Yesterday on a hike someone named Sara, who is not a mathematician nor a scientist, asked me what I do. I said I worked on theoretical computer science, that is, the mathematics of computer science. She asked: "What is it that you people do, exactly? I can understand what a musician, say, does in his work, but I have no idea what mathematicians do."
I started trying to answer her: "You like games. You enjoy puzzles. Consider the Rubik's cube, and think about what your brain does as it is trying to figure it out. That is very similar to what a mathematician does while he or she is working on solving a problem. In addition, instead of working with a physical object, it's as though they had a picture of the Rubik's cube in their head, and they work with their representation of the mathematical world inside their head, so it's a bit more abstract." Omer Tamuz intervened: "yes, abstraction is very important. Here is an example. For every group of six people, if you look at which pairs are friends and which are not, there always exist either three who are all friends or three, none of which are mutual friends." He tried to explain it more clearly, I criticized that choice of an example, he asked me what would be a better example of abstraction, I suggested commutativity of addition and of multiplication, he suggested that removing three apples from eight apples leaves five apples, just in the same way that removing three oranges from eight oranges leaves five oranges, I criticized those examples for not being impressive enough, suggested the probabilistic method, it reminded him of Noga Alon's simple and beautiful first lecture in a course, which, upon my request, he proceeded to tell me about in full detail, and suddenly we came upon the others, including Sara, who had stopped for a break.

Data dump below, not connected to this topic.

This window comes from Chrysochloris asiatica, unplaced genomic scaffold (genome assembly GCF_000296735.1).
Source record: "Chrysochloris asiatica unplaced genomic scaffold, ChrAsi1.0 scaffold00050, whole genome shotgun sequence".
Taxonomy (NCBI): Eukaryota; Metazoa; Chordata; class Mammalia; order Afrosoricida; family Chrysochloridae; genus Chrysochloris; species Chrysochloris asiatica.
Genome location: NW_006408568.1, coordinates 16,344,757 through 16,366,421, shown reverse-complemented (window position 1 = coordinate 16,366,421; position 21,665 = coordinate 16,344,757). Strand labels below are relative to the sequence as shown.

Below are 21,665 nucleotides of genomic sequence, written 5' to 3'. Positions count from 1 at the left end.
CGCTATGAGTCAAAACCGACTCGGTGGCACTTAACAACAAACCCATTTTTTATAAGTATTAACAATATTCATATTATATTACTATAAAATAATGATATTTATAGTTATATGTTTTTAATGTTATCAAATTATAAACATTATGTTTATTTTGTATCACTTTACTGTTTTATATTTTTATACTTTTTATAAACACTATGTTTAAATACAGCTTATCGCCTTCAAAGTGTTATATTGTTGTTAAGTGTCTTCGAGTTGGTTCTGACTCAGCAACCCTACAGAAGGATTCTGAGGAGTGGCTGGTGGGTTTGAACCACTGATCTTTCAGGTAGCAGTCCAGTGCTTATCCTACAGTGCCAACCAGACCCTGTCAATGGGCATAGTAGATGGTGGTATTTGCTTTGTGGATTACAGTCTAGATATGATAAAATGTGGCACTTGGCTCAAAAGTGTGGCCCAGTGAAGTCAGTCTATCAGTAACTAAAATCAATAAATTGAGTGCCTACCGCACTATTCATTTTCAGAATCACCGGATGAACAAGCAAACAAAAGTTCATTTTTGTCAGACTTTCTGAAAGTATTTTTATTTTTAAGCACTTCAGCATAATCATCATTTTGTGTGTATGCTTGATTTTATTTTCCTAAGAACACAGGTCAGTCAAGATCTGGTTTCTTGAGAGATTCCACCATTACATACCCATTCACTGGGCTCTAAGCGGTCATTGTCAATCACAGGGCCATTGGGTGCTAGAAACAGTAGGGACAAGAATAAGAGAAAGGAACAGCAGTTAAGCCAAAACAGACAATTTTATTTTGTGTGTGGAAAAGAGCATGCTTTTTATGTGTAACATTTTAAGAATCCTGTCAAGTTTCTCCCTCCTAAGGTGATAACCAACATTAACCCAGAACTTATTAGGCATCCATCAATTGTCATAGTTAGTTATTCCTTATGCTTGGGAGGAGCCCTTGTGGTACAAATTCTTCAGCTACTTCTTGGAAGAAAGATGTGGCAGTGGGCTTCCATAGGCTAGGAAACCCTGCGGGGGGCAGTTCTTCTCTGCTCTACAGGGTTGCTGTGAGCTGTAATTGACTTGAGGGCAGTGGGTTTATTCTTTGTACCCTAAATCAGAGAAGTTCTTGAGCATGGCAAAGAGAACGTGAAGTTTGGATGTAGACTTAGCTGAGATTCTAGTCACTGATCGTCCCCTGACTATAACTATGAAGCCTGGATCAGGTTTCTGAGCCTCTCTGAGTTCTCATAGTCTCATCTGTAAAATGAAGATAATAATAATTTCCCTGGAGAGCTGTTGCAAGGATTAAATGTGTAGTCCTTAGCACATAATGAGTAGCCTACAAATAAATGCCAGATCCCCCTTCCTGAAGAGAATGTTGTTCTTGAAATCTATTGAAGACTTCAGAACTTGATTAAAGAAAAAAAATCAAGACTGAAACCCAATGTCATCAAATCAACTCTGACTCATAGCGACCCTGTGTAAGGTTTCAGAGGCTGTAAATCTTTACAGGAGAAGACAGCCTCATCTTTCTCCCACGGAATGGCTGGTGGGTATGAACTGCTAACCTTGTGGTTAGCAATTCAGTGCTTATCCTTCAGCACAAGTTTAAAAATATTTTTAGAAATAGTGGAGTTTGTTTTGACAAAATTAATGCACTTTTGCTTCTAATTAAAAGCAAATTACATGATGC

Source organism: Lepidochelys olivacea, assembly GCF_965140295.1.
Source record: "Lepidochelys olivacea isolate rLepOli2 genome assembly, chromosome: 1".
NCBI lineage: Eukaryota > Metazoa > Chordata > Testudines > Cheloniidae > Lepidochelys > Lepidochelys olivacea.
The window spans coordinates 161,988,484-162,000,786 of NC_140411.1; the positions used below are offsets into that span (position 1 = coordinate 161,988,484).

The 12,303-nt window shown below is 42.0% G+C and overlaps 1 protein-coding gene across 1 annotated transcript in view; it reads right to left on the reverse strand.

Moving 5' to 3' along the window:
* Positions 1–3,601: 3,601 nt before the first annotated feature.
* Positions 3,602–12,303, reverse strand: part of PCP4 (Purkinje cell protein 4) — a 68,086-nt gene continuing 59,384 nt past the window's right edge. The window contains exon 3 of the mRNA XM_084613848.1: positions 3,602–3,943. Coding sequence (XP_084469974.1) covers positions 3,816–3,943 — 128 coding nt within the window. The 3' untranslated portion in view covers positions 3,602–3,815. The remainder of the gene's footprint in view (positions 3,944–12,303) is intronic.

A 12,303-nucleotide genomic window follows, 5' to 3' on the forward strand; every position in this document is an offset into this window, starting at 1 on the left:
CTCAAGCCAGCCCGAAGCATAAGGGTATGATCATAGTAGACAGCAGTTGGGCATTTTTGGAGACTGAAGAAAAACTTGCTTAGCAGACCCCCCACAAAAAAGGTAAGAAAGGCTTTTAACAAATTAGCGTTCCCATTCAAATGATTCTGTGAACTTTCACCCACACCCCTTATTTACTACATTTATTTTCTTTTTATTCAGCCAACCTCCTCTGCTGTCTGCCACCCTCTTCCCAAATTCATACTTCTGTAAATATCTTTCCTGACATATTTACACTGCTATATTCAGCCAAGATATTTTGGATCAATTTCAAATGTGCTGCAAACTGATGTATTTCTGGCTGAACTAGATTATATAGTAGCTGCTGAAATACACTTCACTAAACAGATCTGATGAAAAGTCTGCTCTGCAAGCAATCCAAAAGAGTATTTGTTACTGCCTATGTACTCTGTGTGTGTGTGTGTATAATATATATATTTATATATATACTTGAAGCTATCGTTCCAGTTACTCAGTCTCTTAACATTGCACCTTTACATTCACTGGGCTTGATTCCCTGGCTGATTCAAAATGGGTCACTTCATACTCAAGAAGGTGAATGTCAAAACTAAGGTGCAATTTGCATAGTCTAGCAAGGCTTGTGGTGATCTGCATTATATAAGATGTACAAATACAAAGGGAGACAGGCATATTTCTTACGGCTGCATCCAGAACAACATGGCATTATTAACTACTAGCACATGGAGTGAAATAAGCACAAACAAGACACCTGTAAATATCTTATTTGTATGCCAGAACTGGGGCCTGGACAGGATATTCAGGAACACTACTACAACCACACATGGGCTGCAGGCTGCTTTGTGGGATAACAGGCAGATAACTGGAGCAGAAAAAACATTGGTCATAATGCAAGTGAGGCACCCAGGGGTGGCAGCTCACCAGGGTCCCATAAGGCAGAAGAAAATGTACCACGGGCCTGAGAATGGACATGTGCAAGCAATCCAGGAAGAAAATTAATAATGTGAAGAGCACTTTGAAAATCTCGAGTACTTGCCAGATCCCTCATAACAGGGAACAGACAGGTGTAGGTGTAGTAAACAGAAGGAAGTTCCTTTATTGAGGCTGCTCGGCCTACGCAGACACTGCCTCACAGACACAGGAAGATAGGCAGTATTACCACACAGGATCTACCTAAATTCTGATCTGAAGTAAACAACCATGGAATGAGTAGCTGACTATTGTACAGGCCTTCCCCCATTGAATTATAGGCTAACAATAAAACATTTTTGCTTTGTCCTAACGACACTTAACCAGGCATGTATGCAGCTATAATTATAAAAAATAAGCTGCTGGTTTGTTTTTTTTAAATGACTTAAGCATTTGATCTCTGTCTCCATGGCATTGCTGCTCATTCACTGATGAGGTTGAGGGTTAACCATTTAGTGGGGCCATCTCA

Sara had long since left Omer and me to join the others, but we had not even noticed her absence. She commented how amazing it was that after she had asked just one simple question, we took off with it, started discussing math, and an hour later we were still going at it. I was a little embarrassed. That doesn't seem like quite the right way to talk to a non-scientist about what we do, does it?
I am afraid that it reminds me of the 19th century cartoon L'idée fixe du savant Cosinus -- a must-read for all French-speaking mathematicians.